We don’t know if the major networks are actually biased, like the Capitol, or afraid of saying the wrong thing, like Peeta. If you accidentally speak out against the Jews, they’re not going to bomb your country.

But at the very least, recent events in Israel opened our eyes as to which news sources we can probably trust and which we should take with a grain of salt. Now we know. They played their hand too soon.

It’s like the movie says: “There’s explaining and there’s showing.”

The worst is always when you don’t actually know who your friends are. “The more you know,” right? I believe it was NBC who said that.

There’s a famous joke about the guy in Nazi Germany who only reads anti-Semitic newspapers. When his friends ask him why, he says, “Well, when I read the Jewish newspapers, they’re all depressing. ‘Jews are dying,’ ‘Jews have no rights’… When I read the non-Jewish papers, they’re all, ‘Jews are taking over the world!’ ‘Jews own the banks!’ ‘Jews are everywhere!’”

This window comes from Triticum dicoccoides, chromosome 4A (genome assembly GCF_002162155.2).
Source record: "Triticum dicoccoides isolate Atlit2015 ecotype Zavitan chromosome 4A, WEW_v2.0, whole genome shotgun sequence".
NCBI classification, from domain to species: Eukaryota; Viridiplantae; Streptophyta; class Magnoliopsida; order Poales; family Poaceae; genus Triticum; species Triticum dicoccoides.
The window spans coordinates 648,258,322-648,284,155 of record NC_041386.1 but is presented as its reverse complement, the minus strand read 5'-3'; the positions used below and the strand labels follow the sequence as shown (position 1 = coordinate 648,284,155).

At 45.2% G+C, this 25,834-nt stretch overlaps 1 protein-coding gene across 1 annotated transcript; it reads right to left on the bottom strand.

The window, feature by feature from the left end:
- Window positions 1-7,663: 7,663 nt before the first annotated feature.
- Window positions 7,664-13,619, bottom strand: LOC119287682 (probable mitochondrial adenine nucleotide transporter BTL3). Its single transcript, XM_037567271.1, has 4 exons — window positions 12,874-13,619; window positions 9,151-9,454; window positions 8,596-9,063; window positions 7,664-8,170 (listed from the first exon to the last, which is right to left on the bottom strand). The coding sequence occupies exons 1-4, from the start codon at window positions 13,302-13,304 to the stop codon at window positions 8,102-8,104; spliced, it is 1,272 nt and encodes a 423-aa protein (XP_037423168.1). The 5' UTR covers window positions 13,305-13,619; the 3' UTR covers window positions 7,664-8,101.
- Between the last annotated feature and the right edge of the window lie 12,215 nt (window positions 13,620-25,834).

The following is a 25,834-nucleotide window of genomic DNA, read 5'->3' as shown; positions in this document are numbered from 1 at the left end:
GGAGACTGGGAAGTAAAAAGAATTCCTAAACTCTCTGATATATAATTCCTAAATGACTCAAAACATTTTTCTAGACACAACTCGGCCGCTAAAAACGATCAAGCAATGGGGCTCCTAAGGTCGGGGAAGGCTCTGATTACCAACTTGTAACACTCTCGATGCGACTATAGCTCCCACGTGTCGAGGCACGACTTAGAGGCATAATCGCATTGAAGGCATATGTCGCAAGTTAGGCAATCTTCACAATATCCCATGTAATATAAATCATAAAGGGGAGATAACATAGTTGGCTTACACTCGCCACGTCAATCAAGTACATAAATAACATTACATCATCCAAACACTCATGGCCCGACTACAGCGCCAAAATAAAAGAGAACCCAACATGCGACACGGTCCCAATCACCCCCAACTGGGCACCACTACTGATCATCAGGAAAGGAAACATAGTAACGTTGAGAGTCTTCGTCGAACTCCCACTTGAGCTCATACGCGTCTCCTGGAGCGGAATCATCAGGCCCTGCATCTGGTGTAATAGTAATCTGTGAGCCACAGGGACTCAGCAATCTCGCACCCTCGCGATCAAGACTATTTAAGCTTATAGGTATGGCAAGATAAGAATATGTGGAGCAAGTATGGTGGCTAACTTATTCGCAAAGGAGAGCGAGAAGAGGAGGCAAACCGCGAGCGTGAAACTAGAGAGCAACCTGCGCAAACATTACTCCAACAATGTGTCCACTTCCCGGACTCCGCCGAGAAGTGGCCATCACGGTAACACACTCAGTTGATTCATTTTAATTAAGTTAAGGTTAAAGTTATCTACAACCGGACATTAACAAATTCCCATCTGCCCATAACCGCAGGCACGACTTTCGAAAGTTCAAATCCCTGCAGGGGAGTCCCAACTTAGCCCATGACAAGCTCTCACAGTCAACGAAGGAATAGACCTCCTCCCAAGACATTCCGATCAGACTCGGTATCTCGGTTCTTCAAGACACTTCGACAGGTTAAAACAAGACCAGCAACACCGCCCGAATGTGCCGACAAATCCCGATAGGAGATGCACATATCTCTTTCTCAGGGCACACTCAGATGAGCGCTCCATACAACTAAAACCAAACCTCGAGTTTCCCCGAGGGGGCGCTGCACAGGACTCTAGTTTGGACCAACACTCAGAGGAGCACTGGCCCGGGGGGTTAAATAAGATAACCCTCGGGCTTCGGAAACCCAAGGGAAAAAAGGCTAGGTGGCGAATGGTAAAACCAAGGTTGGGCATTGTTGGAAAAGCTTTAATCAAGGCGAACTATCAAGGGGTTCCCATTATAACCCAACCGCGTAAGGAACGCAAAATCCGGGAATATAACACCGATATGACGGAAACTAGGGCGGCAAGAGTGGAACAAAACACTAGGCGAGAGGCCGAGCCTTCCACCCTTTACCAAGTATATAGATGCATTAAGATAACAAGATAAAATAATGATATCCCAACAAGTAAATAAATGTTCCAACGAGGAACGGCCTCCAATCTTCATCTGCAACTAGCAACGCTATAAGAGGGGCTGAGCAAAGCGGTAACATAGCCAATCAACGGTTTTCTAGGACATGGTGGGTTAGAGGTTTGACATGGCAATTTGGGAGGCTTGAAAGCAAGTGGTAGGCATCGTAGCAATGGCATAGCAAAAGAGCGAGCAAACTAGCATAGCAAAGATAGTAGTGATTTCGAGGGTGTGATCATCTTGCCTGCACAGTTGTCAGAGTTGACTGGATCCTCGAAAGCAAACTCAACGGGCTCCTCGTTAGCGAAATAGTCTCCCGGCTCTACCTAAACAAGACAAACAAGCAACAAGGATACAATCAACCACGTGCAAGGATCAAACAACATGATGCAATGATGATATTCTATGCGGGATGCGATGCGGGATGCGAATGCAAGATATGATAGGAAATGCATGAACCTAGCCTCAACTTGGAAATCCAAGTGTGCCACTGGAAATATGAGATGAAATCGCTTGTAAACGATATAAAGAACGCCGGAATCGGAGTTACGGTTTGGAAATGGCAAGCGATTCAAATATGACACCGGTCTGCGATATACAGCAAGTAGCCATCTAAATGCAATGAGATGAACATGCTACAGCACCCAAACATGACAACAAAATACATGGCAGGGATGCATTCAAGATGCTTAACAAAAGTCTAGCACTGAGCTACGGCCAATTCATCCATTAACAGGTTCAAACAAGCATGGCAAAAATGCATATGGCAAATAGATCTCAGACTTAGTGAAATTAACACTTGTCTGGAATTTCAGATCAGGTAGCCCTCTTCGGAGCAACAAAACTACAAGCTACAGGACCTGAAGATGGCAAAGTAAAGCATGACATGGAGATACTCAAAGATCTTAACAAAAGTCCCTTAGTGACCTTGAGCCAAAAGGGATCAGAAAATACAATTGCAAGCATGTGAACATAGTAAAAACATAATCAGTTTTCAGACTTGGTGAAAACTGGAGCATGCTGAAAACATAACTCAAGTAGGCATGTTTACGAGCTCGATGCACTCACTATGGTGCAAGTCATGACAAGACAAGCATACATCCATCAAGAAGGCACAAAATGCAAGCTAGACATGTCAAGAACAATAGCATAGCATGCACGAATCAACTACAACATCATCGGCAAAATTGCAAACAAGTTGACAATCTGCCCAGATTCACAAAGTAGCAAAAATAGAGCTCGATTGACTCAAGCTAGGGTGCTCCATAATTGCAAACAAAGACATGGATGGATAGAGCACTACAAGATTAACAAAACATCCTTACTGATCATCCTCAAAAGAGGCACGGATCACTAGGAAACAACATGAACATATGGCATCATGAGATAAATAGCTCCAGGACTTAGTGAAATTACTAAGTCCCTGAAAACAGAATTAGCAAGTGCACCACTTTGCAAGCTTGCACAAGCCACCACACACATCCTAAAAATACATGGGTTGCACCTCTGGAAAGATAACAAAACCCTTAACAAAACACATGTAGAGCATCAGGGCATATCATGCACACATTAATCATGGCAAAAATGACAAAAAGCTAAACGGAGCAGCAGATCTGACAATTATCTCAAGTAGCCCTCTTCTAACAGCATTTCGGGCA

So yes, I should probably watch CNN, because it’s less tragic for the Jews. On the other hand, a lot of people are very upset because of the media bias and are talking about boycotting these TV stations. I’m not going to, because they produce a lot of shows that I like. If they’ve proven anything, it’s that they’re good at fiction.

In the movie, Katniss was a symbol – the Mockingjay. Hopefully, Mockingjay itself will be a symbol to the world to not just believe everything they hear. Will it be effective?

To be continued, apparently.